A few minor quibbles regarding missed r’s in words like harp and shore and open vowels like uh and ah that sound too similar in Scholl’s straight tone make me feel like the diction police. I probably would not notice the same thing in a language other than my native one.  The great minuet for Venus from King Arthur, “Fairest isle,” suffers from a lack of rhetoric (something Scholl brings in spades to his native language recording Deutsche Barocklieder – listen to this recording of  ”Jetzund kömpt die Nacht herbey” from that album). In strophic songs, connecting certain phrases differently in the second verse is a small detail that does not get missed by a singer like Ellen Hargis, but here does elude Mr. Scholl.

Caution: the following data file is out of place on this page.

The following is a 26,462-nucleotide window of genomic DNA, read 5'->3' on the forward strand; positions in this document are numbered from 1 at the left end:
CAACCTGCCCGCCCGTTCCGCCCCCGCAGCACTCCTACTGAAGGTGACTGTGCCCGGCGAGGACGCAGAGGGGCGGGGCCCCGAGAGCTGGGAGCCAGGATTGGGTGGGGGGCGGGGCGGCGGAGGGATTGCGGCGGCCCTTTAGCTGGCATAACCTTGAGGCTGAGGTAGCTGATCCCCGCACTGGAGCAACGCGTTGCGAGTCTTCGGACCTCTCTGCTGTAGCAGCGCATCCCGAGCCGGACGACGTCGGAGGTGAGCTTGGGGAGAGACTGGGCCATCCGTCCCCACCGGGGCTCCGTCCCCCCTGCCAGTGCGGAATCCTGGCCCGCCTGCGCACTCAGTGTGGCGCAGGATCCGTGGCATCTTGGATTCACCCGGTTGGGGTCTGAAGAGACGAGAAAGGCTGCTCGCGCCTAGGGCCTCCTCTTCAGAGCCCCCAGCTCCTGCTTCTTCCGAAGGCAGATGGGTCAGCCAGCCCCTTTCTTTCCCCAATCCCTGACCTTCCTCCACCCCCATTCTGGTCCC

Accademia Bizantina brings so much energy to this program that you will be glad to have all the Chaconnes and Passacaglias that fill out the album.  More often than not, they are the warmth, the color, the grit, (and the sex), that is missing from the vocal tracks.

Fans of Scholl already own this disc.  I recommend it with reservations.  For better examples of his artistry, check out the recordings listed above. For improved versions of some of the same music on this recording, check out Carolyn Sampson and Elizabeth Kenney’s 2007 release Victorious Love.  But get this one anyway for Accademia Bizantina and sing along, asking Belinda for her hand.

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Described as "superbly styish" by the Chicago Tribune, tenor Oliver Camacho specializes in baroque repertoire, melodie, and the lieder of Schubert and Schumann. Based in Chicago, Mr. Camacho is the founder and artistic director of The Opera Company and the co-host of the acclaimed OperaNow Podcast.